James was already a national hero in 2000, when we met soon after he won his first Olympic gold alongside Steve Redgrave, who was bagging his fifth. On our first date the couple at the next table paid our bill as a thank-you to James. I was a fledgling TV presenter and we ended up as team-mates on the celebrity special of a Channel 5 game show, The Desert Forges, during which we were literally chained together under a Bedouin tent in the Jordanian desert and forced to make conversation. James was an enigma: shy and introverted, a handsome, privately educated middle-class boy. However, the dark internal restlessness that drives all overachievers to success was already evident.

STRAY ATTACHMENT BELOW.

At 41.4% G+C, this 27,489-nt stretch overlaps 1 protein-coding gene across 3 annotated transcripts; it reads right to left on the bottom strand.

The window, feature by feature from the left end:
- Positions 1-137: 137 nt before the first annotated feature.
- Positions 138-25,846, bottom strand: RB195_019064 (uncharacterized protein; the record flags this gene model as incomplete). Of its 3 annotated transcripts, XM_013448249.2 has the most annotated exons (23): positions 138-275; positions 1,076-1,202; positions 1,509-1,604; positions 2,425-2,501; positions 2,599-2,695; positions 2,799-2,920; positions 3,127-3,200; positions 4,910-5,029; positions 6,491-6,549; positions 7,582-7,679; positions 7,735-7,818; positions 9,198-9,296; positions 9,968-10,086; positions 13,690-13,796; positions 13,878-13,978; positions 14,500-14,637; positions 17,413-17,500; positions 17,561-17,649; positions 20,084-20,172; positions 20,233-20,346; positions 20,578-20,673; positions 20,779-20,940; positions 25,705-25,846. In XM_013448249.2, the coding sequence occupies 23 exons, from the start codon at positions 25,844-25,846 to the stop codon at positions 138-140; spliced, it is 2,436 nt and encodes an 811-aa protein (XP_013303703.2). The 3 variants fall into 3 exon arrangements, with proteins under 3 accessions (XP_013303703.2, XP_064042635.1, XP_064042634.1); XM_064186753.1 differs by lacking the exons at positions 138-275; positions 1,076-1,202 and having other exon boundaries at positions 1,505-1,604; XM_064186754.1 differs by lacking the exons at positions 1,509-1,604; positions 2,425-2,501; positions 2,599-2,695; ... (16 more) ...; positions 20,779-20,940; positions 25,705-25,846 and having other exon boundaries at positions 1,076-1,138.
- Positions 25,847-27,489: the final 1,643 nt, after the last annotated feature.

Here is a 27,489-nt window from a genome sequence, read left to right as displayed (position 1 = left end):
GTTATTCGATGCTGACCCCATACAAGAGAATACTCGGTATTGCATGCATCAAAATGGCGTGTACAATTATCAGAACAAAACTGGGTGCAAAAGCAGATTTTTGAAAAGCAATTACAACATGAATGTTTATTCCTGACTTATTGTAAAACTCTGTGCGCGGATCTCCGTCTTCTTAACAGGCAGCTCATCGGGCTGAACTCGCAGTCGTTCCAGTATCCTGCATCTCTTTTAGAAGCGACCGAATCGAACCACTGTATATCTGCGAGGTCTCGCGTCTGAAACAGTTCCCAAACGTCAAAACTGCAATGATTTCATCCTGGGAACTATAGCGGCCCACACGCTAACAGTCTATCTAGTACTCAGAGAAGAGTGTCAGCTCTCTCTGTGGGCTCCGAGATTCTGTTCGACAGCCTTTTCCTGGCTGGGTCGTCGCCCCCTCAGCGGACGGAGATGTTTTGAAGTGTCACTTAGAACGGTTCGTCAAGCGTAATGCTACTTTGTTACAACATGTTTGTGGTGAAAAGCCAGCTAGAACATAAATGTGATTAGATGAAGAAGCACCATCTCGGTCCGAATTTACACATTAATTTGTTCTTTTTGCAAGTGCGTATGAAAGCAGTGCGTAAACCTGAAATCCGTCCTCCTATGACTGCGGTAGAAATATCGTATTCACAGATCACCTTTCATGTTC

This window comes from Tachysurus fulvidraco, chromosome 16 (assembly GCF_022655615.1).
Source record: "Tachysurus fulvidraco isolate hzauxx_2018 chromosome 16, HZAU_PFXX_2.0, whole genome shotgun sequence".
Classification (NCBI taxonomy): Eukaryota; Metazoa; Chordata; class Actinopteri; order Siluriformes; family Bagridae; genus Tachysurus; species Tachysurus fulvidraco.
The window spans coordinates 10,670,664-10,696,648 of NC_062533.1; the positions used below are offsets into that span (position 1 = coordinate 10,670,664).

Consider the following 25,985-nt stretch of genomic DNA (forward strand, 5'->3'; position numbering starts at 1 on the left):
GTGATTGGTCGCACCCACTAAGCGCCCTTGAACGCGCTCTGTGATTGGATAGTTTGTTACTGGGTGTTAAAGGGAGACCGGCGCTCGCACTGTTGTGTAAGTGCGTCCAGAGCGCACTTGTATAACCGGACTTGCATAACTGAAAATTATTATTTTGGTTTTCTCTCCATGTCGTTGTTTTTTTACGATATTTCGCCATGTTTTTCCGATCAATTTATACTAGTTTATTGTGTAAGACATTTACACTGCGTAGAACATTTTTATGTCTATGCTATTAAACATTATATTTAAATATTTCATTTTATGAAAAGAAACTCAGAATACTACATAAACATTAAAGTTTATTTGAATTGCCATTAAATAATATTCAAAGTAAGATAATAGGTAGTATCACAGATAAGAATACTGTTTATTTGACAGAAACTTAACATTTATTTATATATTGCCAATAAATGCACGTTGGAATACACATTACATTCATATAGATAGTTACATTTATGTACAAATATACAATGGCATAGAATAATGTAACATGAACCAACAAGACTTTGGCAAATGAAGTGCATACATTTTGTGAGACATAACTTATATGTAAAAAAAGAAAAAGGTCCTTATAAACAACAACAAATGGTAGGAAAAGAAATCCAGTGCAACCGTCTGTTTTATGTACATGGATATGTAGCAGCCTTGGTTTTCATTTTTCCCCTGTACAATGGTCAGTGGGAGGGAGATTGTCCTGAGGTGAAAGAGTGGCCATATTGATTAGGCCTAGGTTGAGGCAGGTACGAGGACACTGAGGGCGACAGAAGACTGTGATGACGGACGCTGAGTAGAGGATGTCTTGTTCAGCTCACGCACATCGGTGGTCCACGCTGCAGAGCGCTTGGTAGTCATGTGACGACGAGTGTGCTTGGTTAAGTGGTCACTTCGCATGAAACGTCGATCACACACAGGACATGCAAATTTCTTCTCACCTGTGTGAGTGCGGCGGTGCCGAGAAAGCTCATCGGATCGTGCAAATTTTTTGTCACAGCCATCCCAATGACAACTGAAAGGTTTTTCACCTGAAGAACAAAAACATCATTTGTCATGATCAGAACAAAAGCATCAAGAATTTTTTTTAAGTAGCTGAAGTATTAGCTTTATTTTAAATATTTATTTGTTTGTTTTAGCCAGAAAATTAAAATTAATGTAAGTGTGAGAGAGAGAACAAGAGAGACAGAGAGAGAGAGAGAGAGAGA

I have since spent many evenings in the company of multiple Olympic medallists and it’s obvious to me that such ambitions rarely arise from a healthy psychological place. Having to endure physical and emotional torture to prove oneself on a global stage starts life as a blessing, but its inescapability is often a curse. How can these characters ever be truly happy when nothing but external validation drives them on? When the crowds stop cheering, what is left?
James was at the peak of his physical fitness when the accident occurred at dawn on July 20, 2010. He had recently finished 12th in the brutal Marathon des Sables extreme running event, the highest-placed Brit in its history. Life was good. Our son, Croyde, was 6, our daughter Kiki was 15 months old and we had hopes of another child.